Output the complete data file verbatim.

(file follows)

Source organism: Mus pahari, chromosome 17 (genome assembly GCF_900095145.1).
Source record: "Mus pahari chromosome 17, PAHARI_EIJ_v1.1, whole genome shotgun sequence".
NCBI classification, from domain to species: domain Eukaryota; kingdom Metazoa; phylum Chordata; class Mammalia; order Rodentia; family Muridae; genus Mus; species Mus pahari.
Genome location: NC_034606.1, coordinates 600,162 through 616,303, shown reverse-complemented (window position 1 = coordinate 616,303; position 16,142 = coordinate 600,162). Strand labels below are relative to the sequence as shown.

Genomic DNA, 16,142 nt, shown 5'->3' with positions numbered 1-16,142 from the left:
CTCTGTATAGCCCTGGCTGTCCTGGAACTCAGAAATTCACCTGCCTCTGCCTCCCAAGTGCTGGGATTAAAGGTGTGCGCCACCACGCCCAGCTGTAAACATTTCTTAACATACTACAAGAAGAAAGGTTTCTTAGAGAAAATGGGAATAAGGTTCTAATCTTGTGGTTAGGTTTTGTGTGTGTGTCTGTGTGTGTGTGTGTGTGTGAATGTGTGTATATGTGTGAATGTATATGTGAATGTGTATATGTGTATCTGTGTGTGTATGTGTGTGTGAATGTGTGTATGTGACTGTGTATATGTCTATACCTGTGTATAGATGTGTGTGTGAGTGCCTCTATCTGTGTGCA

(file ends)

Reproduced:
Source organism: Mus pahari, chromosome 17 (genome assembly GCF_900095145.1).
Source record: "Mus pahari chromosome 17, PAHARI_EIJ_v1.1, whole genome shotgun sequence".
NCBI classification, from domain to species: domain Eukaryota; kingdom Metazoa; phylum Chordata; class Mammalia; order Rodentia; family Muridae; genus Mus; species Mus pahari.
Genome location: NC_034606.1, coordinates 600,162 through 616,303, shown reverse-complemented (window position 1 = coordinate 616,303; position 16,142 = coordinate 600,162). Strand labels below are relative to the sequence as shown.

Genomic DNA, 16,142 nt, shown 5'->3' with positions numbered 1-16,142 from the left:
CTCTGTATAGCCCTGGCTGTCCTGGAACTCAGAAATTCACCTGCCTCTGCCTCCCAAGTGCTGGGATTAAAGGTGTGCGCCACCACGCCCAGCTGTAAACATTTCTTAACATACTACAAGAAGAAAGGTTTCTTAGAGAAAATGGGAATAAGGTTCTAATCTTGTGGTTAGGTTTTGTGTGTGTGTCTGTGTGTGTGTGTGTGTGTGAATGTGTGTATATGTGTGAATGTATATGTGAATGTGTATATGTGTATCTGTGTGTGTATGTGTGTGTGAATGTGTGTATGTGACTGTGTATATGTCTATACCTGTGTATAGATGTGTGTGTGAGTGCCTCTATCTGTGTGCA